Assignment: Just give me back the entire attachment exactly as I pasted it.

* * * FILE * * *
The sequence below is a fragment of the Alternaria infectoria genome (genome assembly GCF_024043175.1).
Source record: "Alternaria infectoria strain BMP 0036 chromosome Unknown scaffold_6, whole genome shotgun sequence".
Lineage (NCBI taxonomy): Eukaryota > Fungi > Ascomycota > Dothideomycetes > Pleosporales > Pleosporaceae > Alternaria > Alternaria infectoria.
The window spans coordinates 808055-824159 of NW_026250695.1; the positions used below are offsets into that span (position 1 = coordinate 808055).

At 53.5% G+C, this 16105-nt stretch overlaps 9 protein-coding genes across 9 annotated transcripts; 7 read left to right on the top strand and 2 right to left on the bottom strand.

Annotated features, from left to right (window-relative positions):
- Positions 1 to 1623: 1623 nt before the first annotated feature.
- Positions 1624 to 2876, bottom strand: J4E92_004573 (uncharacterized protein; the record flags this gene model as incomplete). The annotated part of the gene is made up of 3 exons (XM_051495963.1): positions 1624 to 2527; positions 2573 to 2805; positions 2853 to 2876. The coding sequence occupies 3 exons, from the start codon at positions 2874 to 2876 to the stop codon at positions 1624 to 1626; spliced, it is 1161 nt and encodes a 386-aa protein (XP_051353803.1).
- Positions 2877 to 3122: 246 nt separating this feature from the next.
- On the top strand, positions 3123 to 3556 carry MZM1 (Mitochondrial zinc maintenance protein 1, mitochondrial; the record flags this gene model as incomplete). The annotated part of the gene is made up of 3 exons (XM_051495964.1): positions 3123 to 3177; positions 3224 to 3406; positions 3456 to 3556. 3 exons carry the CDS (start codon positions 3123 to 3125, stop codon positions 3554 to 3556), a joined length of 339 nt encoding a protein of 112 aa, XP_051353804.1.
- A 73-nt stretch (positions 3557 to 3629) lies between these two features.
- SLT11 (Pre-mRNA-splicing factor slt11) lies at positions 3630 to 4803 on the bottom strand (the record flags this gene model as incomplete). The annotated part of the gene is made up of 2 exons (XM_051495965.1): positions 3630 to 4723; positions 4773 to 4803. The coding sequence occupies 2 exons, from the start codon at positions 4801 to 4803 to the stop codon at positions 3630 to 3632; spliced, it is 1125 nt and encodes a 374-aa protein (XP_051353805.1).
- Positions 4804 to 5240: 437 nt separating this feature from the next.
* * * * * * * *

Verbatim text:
The sequence below is a fragment of the Alternaria infectoria genome (genome assembly GCF_024043175.1).
Source record: "Alternaria infectoria strain BMP 0036 chromosome Unknown scaffold_6, whole genome shotgun sequence".
Lineage (NCBI taxonomy): Eukaryota > Fungi > Ascomycota > Dothideomycetes > Pleosporales > Pleosporaceae > Alternaria > Alternaria infectoria.
The window spans coordinates 808055-824159 of NW_026250695.1; the positions used below are offsets into that span (position 1 = coordinate 808055).

At 53.5% G+C, this 16105-nt stretch overlaps 9 protein-coding genes across 9 annotated transcripts; 7 read left to right on the top strand and 2 right to left on the bottom strand.

Annotated features, from left to right (window-relative positions):
- Positions 1 to 1623: 1623 nt before the first annotated feature.
- Positions 1624 to 2876, bottom strand: J4E92_004573 (uncharacterized protein; the record flags this gene model as incomplete). The annotated part of the gene is made up of 3 exons (XM_051495963.1): positions 1624 to 2527; positions 2573 to 2805; positions 2853 to 2876. The coding sequence occupies 3 exons, from the start codon at positions 2874 to 2876 to the stop codon at positions 1624 to 1626; spliced, it is 1161 nt and encodes a 386-aa protein (XP_051353803.1).
- Positions 2877 to 3122: 246 nt separating this feature from the next.
- On the top strand, positions 3123 to 3556 carry MZM1 (Mitochondrial zinc maintenance protein 1, mitochondrial; the record flags this gene model as incomplete). The annotated part of the gene is made up of 3 exons (XM_051495964.1): positions 3123 to 3177; positions 3224 to 3406; positions 3456 to 3556. 3 exons carry the CDS (start codon positions 3123 to 3125, stop codon positions 3554 to 3556), a joined length of 339 nt encoding a protein of 112 aa, XP_051353804.1.
- A 73-nt stretch (positions 3557 to 3629) lies between these two features.
- SLT11 (Pre-mRNA-splicing factor slt11) lies at positions 3630 to 4803 on the bottom strand (the record flags this gene model as incomplete). The annotated part of the gene is made up of 2 exons (XM_051495965.1): positions 3630 to 4723; positions 4773 to 4803. The coding sequence occupies 2 exons, from the start codon at positions 4801 to 4803 to the stop codon at positions 3630 to 3632; spliced, it is 1125 nt and encodes a 374-aa protein (XP_051353805.1).
- Positions 4804 to 5240: 437 nt separating this feature from the next.